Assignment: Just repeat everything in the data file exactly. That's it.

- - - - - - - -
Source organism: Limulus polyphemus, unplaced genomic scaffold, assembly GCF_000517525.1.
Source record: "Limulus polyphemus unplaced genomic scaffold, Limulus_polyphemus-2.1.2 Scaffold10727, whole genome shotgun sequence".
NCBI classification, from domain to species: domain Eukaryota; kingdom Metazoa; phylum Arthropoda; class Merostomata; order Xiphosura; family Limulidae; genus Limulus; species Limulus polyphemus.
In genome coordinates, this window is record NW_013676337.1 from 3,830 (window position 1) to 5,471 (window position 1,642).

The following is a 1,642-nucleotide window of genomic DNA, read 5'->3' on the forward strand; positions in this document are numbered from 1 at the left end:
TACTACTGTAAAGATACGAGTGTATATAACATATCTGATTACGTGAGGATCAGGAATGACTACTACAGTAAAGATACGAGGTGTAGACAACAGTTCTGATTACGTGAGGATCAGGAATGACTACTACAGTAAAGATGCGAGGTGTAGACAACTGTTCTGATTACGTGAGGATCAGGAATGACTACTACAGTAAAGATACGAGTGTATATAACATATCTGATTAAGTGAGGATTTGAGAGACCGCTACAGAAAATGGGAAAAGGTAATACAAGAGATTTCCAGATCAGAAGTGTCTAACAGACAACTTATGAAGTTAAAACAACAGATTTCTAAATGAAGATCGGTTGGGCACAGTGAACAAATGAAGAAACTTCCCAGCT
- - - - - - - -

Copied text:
Source organism: Limulus polyphemus, unplaced genomic scaffold, assembly GCF_000517525.1.
Source record: "Limulus polyphemus unplaced genomic scaffold, Limulus_polyphemus-2.1.2 Scaffold10727, whole genome shotgun sequence".
NCBI classification, from domain to species: domain Eukaryota; kingdom Metazoa; phylum Arthropoda; class Merostomata; order Xiphosura; family Limulidae; genus Limulus; species Limulus polyphemus.
In genome coordinates, this window is record NW_013676337.1 from 3,830 (window position 1) to 5,471 (window position 1,642).

The following is a 1,642-nucleotide window of genomic DNA, read 5'->3' on the forward strand; positions in this document are numbered from 1 at the left end:
TACTACTGTAAAGATACGAGTGTATATAACATATCTGATTACGTGAGGATCAGGAATGACTACTACAGTAAAGATACGAGGTGTAGACAACAGTTCTGATTACGTGAGGATCAGGAATGACTACTACAGTAAAGATGCGAGGTGTAGACAACTGTTCTGATTACGTGAGGATCAGGAATGACTACTACAGTAAAGATACGAGTGTATATAACATATCTGATTAAGTGAGGATTTGAGAGACCGCTACAGAAAATGGGAAAAGGTAATACAAGAGATTTCCAGATCAGAAGTGTCTAACAGACAACTTATGAAGTTAAAACAACAGATTTCTAAATGAAGATCGGTTGGGCACAGTGAACAAATGAAGAAACTTCCCAGCT